Lent is a penitential season, the church tells us. Some churchmen bemoan the fact that what we do during Lent nowadays seems minor compared to what our ancestors in the faith did.
It wasn’t all that long ago, after all, that American Catholics were expected to abstain from meat not just on Fridays but every weekday during Lent. Before that, Catholics were expected also to abstain from eggs, milk, butter and cheese throughout Lent. Thus, the concept that Lent is a penitential season was driven home to all practicing Catholics.
That’s a far cry from today. The more relaxed practice has probably led to the erosion of the concept of Lent as a penitential season. So what is penance, anyway?
Having spent three years in formation with the Confraternity of Penitents, I think I’m starting to get the idea. I don’t guarantee that I’m 100% correct — but I do think I’m much more correct than I am incorrect.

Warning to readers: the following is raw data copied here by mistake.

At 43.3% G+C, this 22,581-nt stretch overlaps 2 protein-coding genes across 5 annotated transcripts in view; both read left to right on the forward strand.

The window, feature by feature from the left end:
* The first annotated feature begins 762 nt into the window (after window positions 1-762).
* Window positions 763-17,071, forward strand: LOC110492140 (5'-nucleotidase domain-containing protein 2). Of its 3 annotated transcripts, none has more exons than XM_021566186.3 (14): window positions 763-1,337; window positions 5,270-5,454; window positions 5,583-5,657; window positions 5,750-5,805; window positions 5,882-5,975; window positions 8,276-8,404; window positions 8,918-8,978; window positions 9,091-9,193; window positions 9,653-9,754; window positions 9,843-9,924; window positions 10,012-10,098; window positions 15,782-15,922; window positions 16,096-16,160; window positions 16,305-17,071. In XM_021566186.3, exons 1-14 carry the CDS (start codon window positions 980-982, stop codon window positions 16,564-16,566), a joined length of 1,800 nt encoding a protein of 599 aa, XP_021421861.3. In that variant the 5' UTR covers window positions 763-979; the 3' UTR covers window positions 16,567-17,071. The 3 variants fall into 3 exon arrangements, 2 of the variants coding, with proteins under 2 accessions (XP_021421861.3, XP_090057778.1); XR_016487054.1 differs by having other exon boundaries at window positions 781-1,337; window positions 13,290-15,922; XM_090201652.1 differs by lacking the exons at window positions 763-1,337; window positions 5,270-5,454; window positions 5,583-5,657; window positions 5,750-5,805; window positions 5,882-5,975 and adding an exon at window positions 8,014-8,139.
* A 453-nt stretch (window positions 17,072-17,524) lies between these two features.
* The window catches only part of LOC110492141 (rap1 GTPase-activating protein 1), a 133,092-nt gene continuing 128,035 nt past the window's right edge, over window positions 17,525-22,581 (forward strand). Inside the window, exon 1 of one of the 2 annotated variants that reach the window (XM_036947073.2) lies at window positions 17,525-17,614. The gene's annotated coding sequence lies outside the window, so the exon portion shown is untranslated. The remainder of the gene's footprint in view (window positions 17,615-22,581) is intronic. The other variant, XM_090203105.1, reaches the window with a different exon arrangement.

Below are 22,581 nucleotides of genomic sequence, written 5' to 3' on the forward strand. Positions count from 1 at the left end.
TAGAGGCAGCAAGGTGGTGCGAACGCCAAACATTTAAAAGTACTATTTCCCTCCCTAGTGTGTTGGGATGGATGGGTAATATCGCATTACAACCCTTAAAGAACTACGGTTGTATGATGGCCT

Simply put, penance is giving up something good for something better.
So, for instance, over the second year of CFP formation, one learns to devote 90 minutes a day, every day, to prayer. This necessarily means one gives up something to make room for those 90 minutes: Maybe it’s watching dramas on TV, maybe it’s playing tennis, maybe it’s hanging out with friends at a bar. None of these are bad things in themselves, but prayer is a better thing. So one gives those up in order to pray, which is a far better thing.
In the third year, one learns to fast for extended periods — roughly 50 days before Christmas and 40 days before Easter. No question that food is good! But as one reduces the amount of food taken, one is reminded that we are dependent upon God for the things that sustain our life, and to have empathy (and pray for) those who don’t have enough to eat, whether it’s a result of poverty, war, drought or other causes. Remembering our dependence upon God’s mercy is a better thing than stuffing ourselves with the third helping of steak.
So that’s it in a nutshell: Penance is simply giving up something good for something far better.
If you’re ready to consider giving up something good for something much better this Lent, why not consider exploring the Confraternity of Penitents, Opus Dei, Benedictine Oblates, Order of Malta, or Secular Carmelites?